Mark Nicholls on the forthcoming Holy Year

Some of us may have heard of Lampedusa. Some may even know what and where it is. For those of us who do not, it may be useful to cast our minds back two years or more. It was the first place outside the diocese of Rome that Pope Francis visited after his election as Pope on 13th March 2013. It is a rocky outcrop: an island in the southern Mediterranean, and Italian territory between Sicily, Tunisia and Malta.

Pope Francis visited the place in July 2013 following the death by drowning of migrants crossing the sea by boat from Africa to Europe.

The Pope said a simple mass for those who had lost their lives and called for a reawakening of consciences to counter the indifference shown to migrants, saying “we have lost a sense of brotherly responsibility and have forgotten how to cry for migrants lost at sea”.

The Jubilee Year of Mercy is not about the current and growing crisis of migrants and refugees, but it is natural that the one ought to bring the other into sharper focus. And the point is that it is ‘Extraordinary’ – so perhaps the crisis has been a spark that kindled in the Pope’s mind and ministry a burning fire to focus on not just justice, but more particularly on mercy as a guiding principle undergirding the faith of Christian people and indeed his own pontificate.

Pope Francis, celebrating the second anniversary of his election earlier this year, proclaimed the Holy Year during a Lenten penitential liturgy in St Peter’s Basilica, and the biblical passage on which the Year is based comes from the words of Jesus in St Luke’s Gospel (6.36): ‘Be merciful as your Father is merciful’. Similar words appear on the logo for the Holy Year.

The Solemnity of the Immaculate Conception will mark the inauguration of the Year and it will continue until the Solemnity of Christ the King in 2016. One of the features that will inaugurate the year will be the opening of the Holy Door in St Peter’s and in other cathedrals and churches throughout the world. The Bull of Indiction of the Extraordinary Jubilee of Mercy, Misericordiæ Vultus, is published by the Catholic Truth Society at £2.50 in a very useful pocket- or handbag-sized booklet. At 44 pages, it is deeply scriptural and fascinating devotional material; and also a foundation document for ideas for parishes and dioceses to do something practical: both liturgically and at a human, humanitarian level.

Far from being another case of disaster fatigue, the international refugee crisis has highlighted the need for mercy and humankindness in the face of one of the greatest mass movements of people since the Second World War. In Misericordiae Vultus Pope Francis revisits the traditional idea of the corporal works of mercy: practices that have their roots in Christian action and service and are based on the Scriptures, but which have grown increasingly neglected in western society with the growth of individualism and the prominence of the state in welfare issues. Many of these works of mercy are among the criteria upon which we shall all be judged: feeding the hungry; welcoming the stranger; giving drink to the thirsty; clothing the naked; healing the sick; visiting the imprisoned; and burying the dead.

It is to the Scriptures that Pope Francis looks to set the scene and basis for the Jubilee of Mercy: in the Old Testament and among the Psalms, but particularly in the teaching of Jesus, frequently through the parables and the challenges that the Lord laid at the feet both of his followers and his critics. The Pope also reflects on the teaching of the Fathers, and in a very personal note he tells us that he chose his own episcopal motto – miserando atque eligendo [compassion in decision-making] – from one of the Homilies of St Bede the Venerable on the call of Matthew, when Jesus looked on him ‘with merciful love, and chose him’. He also invokes the spirit of the Second Vatican Council – the Holy Year will begin on the fiftieth anniversary of the closing of the Council – and the words of St John XXIII at its opening – ‘Now the Bride of Christ wishes to use the medicine of mercy rather than taking up arms of severity…[she] wants to show herself a loving mother to all… moved by compassion and goodness.’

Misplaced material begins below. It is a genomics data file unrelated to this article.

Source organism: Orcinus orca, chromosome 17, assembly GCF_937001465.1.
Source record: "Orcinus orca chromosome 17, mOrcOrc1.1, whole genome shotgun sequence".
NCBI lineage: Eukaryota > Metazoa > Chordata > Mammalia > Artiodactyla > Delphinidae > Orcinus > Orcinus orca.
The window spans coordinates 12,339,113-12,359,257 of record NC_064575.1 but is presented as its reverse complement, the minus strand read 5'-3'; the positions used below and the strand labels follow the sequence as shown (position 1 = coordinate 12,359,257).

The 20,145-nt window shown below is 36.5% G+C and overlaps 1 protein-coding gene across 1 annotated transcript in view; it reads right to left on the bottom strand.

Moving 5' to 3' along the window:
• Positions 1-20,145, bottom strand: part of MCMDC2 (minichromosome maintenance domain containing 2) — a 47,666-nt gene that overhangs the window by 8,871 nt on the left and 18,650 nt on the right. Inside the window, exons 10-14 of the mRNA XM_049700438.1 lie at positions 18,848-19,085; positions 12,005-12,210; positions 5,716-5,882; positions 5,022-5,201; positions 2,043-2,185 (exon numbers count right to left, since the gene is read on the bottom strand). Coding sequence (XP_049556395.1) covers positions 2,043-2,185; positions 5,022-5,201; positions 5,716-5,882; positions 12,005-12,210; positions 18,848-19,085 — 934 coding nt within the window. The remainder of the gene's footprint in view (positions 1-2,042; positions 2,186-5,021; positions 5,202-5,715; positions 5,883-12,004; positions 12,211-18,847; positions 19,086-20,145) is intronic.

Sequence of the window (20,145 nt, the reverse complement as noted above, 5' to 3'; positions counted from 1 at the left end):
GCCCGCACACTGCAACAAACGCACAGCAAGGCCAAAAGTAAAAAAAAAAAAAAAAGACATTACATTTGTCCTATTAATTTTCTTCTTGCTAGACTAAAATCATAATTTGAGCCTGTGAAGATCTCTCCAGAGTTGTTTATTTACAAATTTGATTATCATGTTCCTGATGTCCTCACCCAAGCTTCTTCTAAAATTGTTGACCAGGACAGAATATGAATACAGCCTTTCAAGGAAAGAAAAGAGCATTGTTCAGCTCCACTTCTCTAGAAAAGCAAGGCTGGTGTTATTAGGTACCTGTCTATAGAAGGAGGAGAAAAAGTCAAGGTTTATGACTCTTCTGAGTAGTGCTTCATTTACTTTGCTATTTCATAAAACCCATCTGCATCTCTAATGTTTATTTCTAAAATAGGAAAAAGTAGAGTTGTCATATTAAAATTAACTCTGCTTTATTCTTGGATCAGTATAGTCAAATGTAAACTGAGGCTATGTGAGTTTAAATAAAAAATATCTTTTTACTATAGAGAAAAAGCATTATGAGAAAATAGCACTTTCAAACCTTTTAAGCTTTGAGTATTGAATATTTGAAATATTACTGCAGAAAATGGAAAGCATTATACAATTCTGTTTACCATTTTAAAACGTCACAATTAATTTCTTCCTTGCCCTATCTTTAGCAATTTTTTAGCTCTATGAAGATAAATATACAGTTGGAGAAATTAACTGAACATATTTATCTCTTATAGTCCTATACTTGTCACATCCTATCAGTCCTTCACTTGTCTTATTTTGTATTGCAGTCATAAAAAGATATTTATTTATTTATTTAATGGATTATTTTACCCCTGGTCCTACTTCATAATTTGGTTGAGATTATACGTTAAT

The aims of the Holy Year are to encourage clergy and laity to grow in faith, witness, and service; and the Pope looks at Lent as a time when the impact of the year might set down some deep roots. No doubt we will see Lent Courses and liturgies published that will guide us into a more profound understanding of what we might do to make it a fruitful season in a year that envisages growth. There is, of course, a natural place for revisiting the Sacrament of Reconciliation during the Year of Mercy, drawing us closer to the Father’s abundant mercy in the forgiveness we receive having made our confession. There is a natural place for social action within the Holy Year, and as is usually the case the faithful are recommended to make a pilgrimage journeying with the intention of growing in mercy and love. An interesting note, if not an original one, is that the Pope weighs in to those who perpetrate criminal acts, violence, and corruption: inviting them to conversion of life and heart. He also advocates interfaith dialogue and discussion on the concept of mercy as it is seen in the world’s three great faiths. Finally the Pope commends the year to Our Lady, the Mother of mercy, and invites us all to obtain the grace of living and walking always according to the mercy of God. It should be a year which we approach with great anticipation: let us hope that its fruits will be plentiful. ND